My friend Sara Sunshine Wakefield died last week. Even after I get the first e-mail, “Cause of death is not known, but it sounds like it was health related,” the place in my brain that stores “believable factoids,” spits this news back out. Must be a mistake. If you took a random sample of ten 35-year old Americans, Sara would win, hands down, the most likely to live to ninety. She was young and strong and fit and resilient in a way that allowed her to continually reinvent herself, each incarnation more inspiring than the last.
I actually click out of e-mail to check the weather report for my upcoming backpacking trip, trying to shake this impossible news from my mind like a dog after a swim.
Sara and I were apprentices together in the late 90’s at Hummingbird Herbals. We chopped pungent finger-thick roots in the herb shop kitchen and plucked sunny arnica flowers together in the forest. She had a black dog named Bear who went everywhere with her, and more smiles per hour than the average extremely happy person.
Sara Sunshine, 1977 – 2013.
I remember her winter wedding: her midwestern Mama toting trays of hardy homemade casseroles from the kitchen; Sara’s baby daughter in frilly white; the way Sara herself MC-ed the toasts, manning the mic—tipsy on the enormity of her own wedding—adding to people’s hilarious stories about her, supplying forgotten details, and having the best time of anyone.
Because I am the poster child for “moves slow,” I was usually two steps behind Sara’s latest reinvention of herself. While I was still excited for the natural foods store she and a friend opened in Mancos (because there wasn’t any store that sold organic food, Sara just up and started her own), she had sold her share and begun grad school. While I was still enamored over her urban homestead in Mancos (she was the first person I knew to have chickens), she was divorcing and selling her house. While I celebrated her as a free-spirit wild child, she was running the Durango Manna Soup Kitchen, as Executive Director thankyouverymuch. Her frequent “moving on” was not of laziness or dissatisfaction, rather, it seemed her calling to pour her heart into creating amazing things, before moving on to bless something new.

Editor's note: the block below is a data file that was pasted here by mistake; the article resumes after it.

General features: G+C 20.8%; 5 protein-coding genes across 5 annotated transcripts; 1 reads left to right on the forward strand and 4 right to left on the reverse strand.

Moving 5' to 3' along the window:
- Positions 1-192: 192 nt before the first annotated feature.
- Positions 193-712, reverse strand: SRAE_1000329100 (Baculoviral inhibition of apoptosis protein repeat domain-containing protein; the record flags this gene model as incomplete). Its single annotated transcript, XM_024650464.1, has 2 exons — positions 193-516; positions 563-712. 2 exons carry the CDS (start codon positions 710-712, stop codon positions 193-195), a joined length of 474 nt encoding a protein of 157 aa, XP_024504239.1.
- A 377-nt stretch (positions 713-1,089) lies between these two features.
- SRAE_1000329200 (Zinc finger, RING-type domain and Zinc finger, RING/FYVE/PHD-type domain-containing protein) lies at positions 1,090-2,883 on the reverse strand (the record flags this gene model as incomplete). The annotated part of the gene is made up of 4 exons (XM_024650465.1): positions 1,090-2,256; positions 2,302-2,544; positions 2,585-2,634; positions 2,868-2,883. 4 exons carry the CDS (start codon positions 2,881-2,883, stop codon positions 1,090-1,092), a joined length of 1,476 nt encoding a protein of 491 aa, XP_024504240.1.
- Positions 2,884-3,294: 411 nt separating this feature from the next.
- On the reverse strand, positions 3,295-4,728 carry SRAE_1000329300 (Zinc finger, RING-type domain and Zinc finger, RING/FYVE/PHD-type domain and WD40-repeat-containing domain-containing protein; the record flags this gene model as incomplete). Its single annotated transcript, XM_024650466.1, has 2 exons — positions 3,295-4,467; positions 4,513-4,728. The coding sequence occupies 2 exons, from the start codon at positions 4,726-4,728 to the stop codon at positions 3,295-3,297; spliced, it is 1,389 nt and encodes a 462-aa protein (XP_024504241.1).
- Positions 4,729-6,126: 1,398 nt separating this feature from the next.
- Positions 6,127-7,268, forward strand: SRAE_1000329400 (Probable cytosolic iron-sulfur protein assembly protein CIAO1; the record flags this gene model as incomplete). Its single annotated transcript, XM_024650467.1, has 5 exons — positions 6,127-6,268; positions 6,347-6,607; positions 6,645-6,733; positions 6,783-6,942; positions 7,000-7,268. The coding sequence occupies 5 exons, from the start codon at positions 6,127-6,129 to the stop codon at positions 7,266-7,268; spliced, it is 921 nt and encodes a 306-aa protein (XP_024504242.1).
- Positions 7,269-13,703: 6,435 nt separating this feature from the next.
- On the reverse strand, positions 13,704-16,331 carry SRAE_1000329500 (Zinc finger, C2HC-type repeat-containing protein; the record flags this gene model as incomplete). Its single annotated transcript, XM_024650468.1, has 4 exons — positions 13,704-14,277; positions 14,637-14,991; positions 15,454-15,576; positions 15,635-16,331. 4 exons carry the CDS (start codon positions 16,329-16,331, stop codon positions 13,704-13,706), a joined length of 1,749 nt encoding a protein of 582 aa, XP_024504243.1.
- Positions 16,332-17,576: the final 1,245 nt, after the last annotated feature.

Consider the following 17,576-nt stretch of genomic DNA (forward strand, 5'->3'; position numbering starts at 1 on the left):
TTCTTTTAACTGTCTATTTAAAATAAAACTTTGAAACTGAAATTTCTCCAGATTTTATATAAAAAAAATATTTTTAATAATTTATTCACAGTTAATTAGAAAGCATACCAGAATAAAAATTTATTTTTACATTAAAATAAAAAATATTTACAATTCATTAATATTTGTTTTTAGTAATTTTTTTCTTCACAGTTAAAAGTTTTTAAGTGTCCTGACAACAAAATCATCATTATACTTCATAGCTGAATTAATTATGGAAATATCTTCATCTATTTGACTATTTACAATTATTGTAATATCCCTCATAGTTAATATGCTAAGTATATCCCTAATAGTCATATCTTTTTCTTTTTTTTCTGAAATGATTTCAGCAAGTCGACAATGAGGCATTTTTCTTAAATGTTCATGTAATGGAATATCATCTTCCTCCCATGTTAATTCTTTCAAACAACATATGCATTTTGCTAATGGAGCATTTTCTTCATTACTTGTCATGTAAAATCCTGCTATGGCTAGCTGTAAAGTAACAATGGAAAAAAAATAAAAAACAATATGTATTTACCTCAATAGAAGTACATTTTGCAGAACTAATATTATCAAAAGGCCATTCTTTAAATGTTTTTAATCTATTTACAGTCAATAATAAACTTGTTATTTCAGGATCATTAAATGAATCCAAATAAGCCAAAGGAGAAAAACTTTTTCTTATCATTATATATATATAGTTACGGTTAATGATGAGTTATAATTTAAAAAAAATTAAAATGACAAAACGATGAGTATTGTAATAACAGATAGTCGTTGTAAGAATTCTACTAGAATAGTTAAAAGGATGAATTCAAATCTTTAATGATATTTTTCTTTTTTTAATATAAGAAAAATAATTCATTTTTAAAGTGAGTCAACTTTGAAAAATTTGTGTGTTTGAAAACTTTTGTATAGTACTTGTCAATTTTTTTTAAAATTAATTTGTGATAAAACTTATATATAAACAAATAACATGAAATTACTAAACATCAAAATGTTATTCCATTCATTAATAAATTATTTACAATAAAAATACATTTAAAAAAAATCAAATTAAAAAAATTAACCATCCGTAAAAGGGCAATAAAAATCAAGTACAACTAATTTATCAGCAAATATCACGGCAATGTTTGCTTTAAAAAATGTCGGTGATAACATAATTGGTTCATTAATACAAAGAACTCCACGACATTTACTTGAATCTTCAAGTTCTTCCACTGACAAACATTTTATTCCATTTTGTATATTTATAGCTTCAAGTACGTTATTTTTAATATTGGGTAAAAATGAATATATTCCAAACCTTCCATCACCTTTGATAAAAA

After getting the news, I leave the next day on a backpacking trip with some friends, because as I told some Mama-friends recently, “Girls backpacking trips are the new thing! Leave those babies with the Daddys!”
The mountains are so breathtaking it’s almost painful. My heart is scarcely sufficient to truly take it in. I want to sweep the whole landscape into my hands and stash it in my pocket. Even the biting flies, the lightning shaking the sky, and damp boots are the small hardships that make the sun’s sudden appearance akin to a biblical miracle. The mountain weather changes faster than you can have an opinion about it. The monsoons have begun and the ground is swollen with water. Rain-fed creeks fling themselves dramatically over waterfalls. The plants exhale greenness.
I think of Sara as I walk, as I fall asleep under my tarp, first thing in the morning. I can still hear her voice perfectly. In my memory she is grabbing my shoulder, nodding and laughing, taking life’s hard knocks and burying them in a compost pile called, “that was yesterday.”
Oh, just a little hail not melting at 11,500.
Here in the mountains there is no ambivalence, no sentimentality. There’s nothing to evaluate, nowhere that my small human opinion matters. Rain falls, seeds crack open, roots stretch, flowers burst, pollinators visit, new seeds form, drop and wait for winter. Animals kill and eat and die. Every living thing has its niche, living on the spectrum: face value. The patches of yellow arnica—some in full glowing bloom, others already turned to wispy seeds—are both unapologetically themselves.
I can’t make sense of Sara’s death, it just feels all wrong. I keep thinking there must be some mean and grumpy recluse in say, Chickasha, Oklahoma, we should be able to substitute for her; a quick and easy exchange, no questions asked. I dedicated this backpacking trip to Sara, but wasn’t really sure what that meant. To me, afterlife is how the molecules that were Sara merge with the Universe, or how we share Sara’s stories with her daughter, which feels like a bum deal compared to having your actual mother. After walking a few days, I know that I dedicate this trip to those of us who remain, that we may remember to follow our hearts, to cultivate inner and outer peace, and to be grateful for our lives on this planet today.
In gratitude for the teacher she was.
Cause of death appears to be non-viral meningitis and pneumonia.